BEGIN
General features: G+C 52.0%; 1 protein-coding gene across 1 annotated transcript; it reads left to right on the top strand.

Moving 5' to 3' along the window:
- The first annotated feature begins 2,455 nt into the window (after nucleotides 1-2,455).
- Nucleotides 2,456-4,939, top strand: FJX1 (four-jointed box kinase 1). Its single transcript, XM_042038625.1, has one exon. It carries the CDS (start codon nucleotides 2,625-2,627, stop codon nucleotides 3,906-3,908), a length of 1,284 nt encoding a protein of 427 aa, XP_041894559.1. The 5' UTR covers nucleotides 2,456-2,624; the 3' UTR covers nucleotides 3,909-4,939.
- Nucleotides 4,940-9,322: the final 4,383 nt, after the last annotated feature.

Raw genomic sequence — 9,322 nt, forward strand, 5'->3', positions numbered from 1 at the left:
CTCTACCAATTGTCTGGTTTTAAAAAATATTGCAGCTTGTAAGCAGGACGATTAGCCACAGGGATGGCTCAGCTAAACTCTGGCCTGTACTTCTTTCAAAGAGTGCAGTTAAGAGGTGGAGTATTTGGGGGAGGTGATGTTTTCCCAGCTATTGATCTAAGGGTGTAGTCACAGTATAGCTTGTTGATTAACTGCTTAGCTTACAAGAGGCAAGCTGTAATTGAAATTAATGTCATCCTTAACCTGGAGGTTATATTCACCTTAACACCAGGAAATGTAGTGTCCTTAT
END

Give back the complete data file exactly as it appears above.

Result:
General features: G+C 52.0%; 1 protein-coding gene across 1 annotated transcript; it reads left to right on the top strand.

Moving 5' to 3' along the window:
- The first annotated feature begins 2,455 nt into the window (after nucleotides 1-2,455).
- Nucleotides 2,456-4,939, top strand: FJX1 (four-jointed box kinase 1). Its single transcript, XM_042038625.1, has one exon. It carries the CDS (start codon nucleotides 2,625-2,627, stop codon nucleotides 3,906-3,908), a length of 1,284 nt encoding a protein of 427 aa, XP_041894559.1. The 5' UTR covers nucleotides 2,456-2,624; the 3' UTR covers nucleotides 3,909-4,939.
- Nucleotides 4,940-9,322: the final 4,383 nt, after the last annotated feature.

Raw genomic sequence — 9,322 nt, forward strand, 5'->3', positions numbered from 1 at the left:
CTCTACCAATTGTCTGGTTTTAAAAAATATTGCAGCTTGTAAGCAGGACGATTAGCCACAGGGATGGCTCAGCTAAACTCTGGCCTGTACTTCTTTCAAAGAGTGCAGTTAAGAGGTGGAGTATTTGGGGGAGGTGATGTTTTCCCAGCTATTGATCTAAGGGTGTAGTCACAGTATAGCTTGTTGATTAACTGCTTAGCTTACAAGAGGCAAGCTGTAATTGAAATTAATGTCATCCTTAACCTGGAGGTTATATTCACCTTAACACCAGGAAATGTAGTGTCCTTAT